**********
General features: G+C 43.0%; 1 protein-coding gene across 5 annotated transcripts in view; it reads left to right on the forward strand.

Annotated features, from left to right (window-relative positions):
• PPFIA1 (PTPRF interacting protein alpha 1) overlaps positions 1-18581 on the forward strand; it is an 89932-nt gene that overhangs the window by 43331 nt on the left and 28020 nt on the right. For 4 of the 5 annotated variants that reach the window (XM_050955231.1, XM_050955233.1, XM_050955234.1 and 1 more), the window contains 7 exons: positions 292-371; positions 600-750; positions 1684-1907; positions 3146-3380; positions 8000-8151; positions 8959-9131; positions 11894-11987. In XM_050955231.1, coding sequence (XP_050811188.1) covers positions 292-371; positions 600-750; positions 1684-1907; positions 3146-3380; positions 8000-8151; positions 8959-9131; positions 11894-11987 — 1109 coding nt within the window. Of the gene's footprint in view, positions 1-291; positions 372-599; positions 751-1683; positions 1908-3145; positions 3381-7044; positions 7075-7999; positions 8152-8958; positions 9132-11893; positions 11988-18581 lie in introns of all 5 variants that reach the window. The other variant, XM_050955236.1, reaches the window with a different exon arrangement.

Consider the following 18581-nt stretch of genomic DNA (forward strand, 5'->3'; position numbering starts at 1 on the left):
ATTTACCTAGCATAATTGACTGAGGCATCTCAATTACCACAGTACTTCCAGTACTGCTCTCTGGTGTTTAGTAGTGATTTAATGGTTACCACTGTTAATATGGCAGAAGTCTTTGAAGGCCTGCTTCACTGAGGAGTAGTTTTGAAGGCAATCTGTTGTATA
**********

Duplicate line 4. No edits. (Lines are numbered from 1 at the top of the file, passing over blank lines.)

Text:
Consider the following 18581-nt stretch of genomic DNA (forward strand, 5'->3'; position numbering starts at 1 on the left):